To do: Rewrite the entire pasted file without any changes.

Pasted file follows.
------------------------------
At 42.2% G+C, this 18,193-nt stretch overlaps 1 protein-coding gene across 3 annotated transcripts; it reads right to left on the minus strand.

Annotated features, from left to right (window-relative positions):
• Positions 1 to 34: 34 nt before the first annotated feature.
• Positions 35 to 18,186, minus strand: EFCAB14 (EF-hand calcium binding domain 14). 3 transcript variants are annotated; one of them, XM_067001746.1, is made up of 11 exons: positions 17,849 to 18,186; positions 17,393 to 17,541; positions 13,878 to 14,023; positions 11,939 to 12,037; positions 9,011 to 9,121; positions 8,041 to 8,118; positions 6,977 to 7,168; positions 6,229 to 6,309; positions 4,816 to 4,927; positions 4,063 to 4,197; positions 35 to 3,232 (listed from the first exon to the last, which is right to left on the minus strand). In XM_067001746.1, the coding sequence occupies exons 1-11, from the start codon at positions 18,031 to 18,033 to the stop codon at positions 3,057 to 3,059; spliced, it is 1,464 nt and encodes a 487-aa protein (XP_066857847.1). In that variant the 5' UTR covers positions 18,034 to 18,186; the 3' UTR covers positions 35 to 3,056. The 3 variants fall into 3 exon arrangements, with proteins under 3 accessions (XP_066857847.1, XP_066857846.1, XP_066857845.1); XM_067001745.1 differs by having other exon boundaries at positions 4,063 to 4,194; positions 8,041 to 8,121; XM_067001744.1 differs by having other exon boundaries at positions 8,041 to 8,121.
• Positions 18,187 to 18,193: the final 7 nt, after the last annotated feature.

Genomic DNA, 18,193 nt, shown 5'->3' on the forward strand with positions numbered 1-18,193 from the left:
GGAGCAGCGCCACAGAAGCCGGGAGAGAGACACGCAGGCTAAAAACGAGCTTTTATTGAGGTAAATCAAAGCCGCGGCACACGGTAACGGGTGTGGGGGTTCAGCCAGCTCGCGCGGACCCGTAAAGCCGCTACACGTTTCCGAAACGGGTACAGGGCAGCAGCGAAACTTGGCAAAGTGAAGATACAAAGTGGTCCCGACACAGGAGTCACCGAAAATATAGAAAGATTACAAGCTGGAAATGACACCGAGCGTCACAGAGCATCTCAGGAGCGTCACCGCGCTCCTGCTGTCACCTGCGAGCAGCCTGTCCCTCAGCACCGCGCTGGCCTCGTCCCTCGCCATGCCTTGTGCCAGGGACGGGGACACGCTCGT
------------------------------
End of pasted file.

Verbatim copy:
At 42.2% G+C, this 18,193-nt stretch overlaps 1 protein-coding gene across 3 annotated transcripts; it reads right to left on the minus strand.

Annotated features, from left to right (window-relative positions):
• Positions 1 to 34: 34 nt before the first annotated feature.
• Positions 35 to 18,186, minus strand: EFCAB14 (EF-hand calcium binding domain 14). 3 transcript variants are annotated; one of them, XM_067001746.1, is made up of 11 exons: positions 17,849 to 18,186; positions 17,393 to 17,541; positions 13,878 to 14,023; positions 11,939 to 12,037; positions 9,011 to 9,121; positions 8,041 to 8,118; positions 6,977 to 7,168; positions 6,229 to 6,309; positions 4,816 to 4,927; positions 4,063 to 4,197; positions 35 to 3,232 (listed from the first exon to the last, which is right to left on the minus strand). In XM_067001746.1, the coding sequence occupies exons 1-11, from the start codon at positions 18,031 to 18,033 to the stop codon at positions 3,057 to 3,059; spliced, it is 1,464 nt and encodes a 487-aa protein (XP_066857847.1). In that variant the 5' UTR covers positions 18,034 to 18,186; the 3' UTR covers positions 35 to 3,056. The 3 variants fall into 3 exon arrangements, with proteins under 3 accessions (XP_066857847.1, XP_066857846.1, XP_066857845.1); XM_067001745.1 differs by having other exon boundaries at positions 4,063 to 4,194; positions 8,041 to 8,121; XM_067001744.1 differs by having other exon boundaries at positions 8,041 to 8,121.
• Positions 18,187 to 18,193: the final 7 nt, after the last annotated feature.

Genomic DNA, 18,193 nt, shown 5'->3' on the forward strand with positions numbered 1-18,193 from the left:
GGAGCAGCGCCACAGAAGCCGGGAGAGAGACACGCAGGCTAAAAACGAGCTTTTATTGAGGTAAATCAAAGCCGCGGCACACGGTAACGGGTGTGGGGGTTCAGCCAGCTCGCGCGGACCCGTAAAGCCGCTACACGTTTCCGAAACGGGTACAGGGCAGCAGCGAAACTTGGCAAAGTGAAGATACAAAGTGGTCCCGACACAGGAGTCACCGAAAATATAGAAAGATTACAAGCTGGAAATGACACCGAGCGTCACAGAGCATCTCAGGAGCGTCACCGCGCTCCTGCTGTCACCTGCGAGCAGCCTGTCCCTCAGCACCGCGCTGGCCTCGTCCCTCGCCATGCCTTGTGCCAGGGACGGGGACACGCTCGT